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Elements of Music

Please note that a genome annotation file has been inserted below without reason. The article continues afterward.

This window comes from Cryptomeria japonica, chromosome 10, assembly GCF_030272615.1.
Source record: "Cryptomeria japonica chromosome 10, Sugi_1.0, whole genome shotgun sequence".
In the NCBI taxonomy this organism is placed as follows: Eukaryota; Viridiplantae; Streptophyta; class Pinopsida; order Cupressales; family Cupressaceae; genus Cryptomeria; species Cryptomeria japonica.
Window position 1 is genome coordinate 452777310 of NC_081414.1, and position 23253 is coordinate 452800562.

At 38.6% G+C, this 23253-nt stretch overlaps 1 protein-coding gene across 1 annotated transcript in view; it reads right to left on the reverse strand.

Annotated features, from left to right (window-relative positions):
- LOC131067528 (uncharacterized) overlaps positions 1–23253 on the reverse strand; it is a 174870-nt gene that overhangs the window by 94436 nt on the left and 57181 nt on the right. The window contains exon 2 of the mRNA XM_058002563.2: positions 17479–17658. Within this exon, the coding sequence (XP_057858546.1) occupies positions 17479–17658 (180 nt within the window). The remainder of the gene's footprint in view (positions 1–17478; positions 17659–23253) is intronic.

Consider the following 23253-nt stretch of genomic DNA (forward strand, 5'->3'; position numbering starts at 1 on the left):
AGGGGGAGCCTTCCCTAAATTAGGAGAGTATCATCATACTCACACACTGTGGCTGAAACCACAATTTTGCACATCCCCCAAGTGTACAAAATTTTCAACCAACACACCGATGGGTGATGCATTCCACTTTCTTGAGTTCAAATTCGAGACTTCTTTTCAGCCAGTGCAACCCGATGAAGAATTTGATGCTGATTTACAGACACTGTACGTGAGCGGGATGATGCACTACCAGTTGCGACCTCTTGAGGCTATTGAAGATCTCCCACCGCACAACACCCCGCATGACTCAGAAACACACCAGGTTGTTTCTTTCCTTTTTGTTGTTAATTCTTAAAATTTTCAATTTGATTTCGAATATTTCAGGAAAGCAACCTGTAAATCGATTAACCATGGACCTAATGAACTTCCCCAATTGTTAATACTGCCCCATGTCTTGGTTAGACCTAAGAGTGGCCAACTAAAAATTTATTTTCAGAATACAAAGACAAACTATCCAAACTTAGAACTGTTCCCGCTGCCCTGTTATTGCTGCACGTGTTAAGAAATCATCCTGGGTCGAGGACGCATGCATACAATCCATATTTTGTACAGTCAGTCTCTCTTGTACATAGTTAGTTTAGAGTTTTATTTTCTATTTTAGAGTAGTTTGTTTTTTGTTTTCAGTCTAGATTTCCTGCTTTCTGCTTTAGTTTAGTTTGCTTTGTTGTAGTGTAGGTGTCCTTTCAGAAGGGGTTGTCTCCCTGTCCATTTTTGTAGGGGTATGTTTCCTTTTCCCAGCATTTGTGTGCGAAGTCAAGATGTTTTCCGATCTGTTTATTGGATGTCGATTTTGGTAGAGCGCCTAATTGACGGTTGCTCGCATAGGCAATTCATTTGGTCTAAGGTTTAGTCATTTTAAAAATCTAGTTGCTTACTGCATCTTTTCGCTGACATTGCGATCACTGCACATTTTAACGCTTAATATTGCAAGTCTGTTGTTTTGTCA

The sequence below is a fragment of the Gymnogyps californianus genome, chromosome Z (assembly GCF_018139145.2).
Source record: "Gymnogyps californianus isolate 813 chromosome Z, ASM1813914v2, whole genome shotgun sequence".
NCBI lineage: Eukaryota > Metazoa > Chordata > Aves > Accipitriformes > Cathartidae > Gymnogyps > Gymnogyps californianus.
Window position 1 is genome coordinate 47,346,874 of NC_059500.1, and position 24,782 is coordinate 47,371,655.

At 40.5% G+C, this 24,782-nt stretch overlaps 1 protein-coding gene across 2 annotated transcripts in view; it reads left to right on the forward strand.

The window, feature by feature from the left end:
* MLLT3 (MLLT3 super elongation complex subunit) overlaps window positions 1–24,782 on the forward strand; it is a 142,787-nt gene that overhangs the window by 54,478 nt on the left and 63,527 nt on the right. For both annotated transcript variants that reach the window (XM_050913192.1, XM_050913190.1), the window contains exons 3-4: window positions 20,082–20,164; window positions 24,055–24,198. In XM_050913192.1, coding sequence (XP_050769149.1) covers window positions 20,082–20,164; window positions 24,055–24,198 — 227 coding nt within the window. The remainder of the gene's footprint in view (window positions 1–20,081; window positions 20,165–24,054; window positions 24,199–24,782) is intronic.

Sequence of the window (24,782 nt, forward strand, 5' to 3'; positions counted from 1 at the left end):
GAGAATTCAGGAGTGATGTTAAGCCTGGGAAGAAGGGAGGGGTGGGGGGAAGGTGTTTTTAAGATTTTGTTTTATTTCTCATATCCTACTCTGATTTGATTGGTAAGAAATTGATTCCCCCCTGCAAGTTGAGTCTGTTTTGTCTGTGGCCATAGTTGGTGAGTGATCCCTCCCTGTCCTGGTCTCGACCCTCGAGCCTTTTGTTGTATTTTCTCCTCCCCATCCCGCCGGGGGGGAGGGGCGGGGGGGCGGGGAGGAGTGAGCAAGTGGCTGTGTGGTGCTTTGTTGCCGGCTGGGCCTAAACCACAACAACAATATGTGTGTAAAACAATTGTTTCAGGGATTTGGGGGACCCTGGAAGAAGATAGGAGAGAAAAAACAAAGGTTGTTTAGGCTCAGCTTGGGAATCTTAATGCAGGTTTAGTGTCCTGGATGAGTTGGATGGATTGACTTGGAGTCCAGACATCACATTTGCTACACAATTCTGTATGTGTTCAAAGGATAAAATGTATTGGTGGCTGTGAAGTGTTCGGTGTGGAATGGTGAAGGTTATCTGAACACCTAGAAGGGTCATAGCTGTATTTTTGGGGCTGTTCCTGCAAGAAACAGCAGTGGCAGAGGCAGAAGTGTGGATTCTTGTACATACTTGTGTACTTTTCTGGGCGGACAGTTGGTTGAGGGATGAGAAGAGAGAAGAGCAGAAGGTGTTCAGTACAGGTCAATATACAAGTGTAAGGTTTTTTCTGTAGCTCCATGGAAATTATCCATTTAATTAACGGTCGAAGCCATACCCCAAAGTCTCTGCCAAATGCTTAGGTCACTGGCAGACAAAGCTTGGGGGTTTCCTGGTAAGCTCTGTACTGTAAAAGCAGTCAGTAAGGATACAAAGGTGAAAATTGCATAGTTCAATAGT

40 41 coMplEx chord progrEssIons getting out of the box To develop a richer harmonic palette and get out of the IIVVI box, a more complex structure can be developed by borrowing chords from a parallel scale, thus facilitating longer excursions. Because it is the root of a chord that imparts its functionality, we can freely substitute other chords built upon the same scale degree opposite top and still preserve the harmonic essence. So a major subdominant IV can be substituted for a minor one iv, or a minor mediant iii can be replaced with a major mediant bIII and its inflections bIII. As long as basic cadences occasionally occur to reinforce a tonic, chords can be borrowed relatively freely. The dominant seventh chord is wellsuited for substitution because of its symmetrical tritone see below. When the root shifts by a tritone, the 3rd and 7th of each chord exchange places. The spelling of this interval changes enharmonically to preserve the syntax, but the sound is the same. In fact, as we move around the circle of fifths with seventh chords, the 3rd and 7th of each chord exchange places and slip and slide by steps, often referred to as step progressions or guide tones, a reciprocity that maximises the forward drive of harmonic motion. In most chords, it is the root, 3rd and 7th that are sufficient to communicate the harmonic function, so when voicing chords, the 5th can frequently be omitted, since it only reinforces the tonic structurally. If, however, the 5th is altered or b, augmented or diminished, then its colour is included as well. Above A table of substitutions. Secondary dominants act like the primary dominant in that they possess a tritone, and suggest a resolution a fourth up or fifth down. They require a chromatic alteration to the basic scale in use. The new leading tone that results temporarily suggests an alternate key or scale, but this is usually brief, either occurring as a passing chord, or as a tonicization. The presence of borrowed chords weakens the strength of the tonic, but often provides a lovely shading or colour, partly due to their violating our expectations about which chords we expect to hear in a given key. The wellknown song Amazing Grace uses inversions, and a secondary dominant, in this case the V of the subdominant IV. It sounds much like the I chord, only with an added 7th, pointing upwards by a fourth. In Greensleeves we have a truly modal harmonic progression, borrowing freely from the parallel major, and briefly pointing to the relative major in the third and fourth phrases. There are many ways to harmonise these songs, these examples present only one possibility. Amazing Grace Scale Degree 6 6 6 4 Greensleeves
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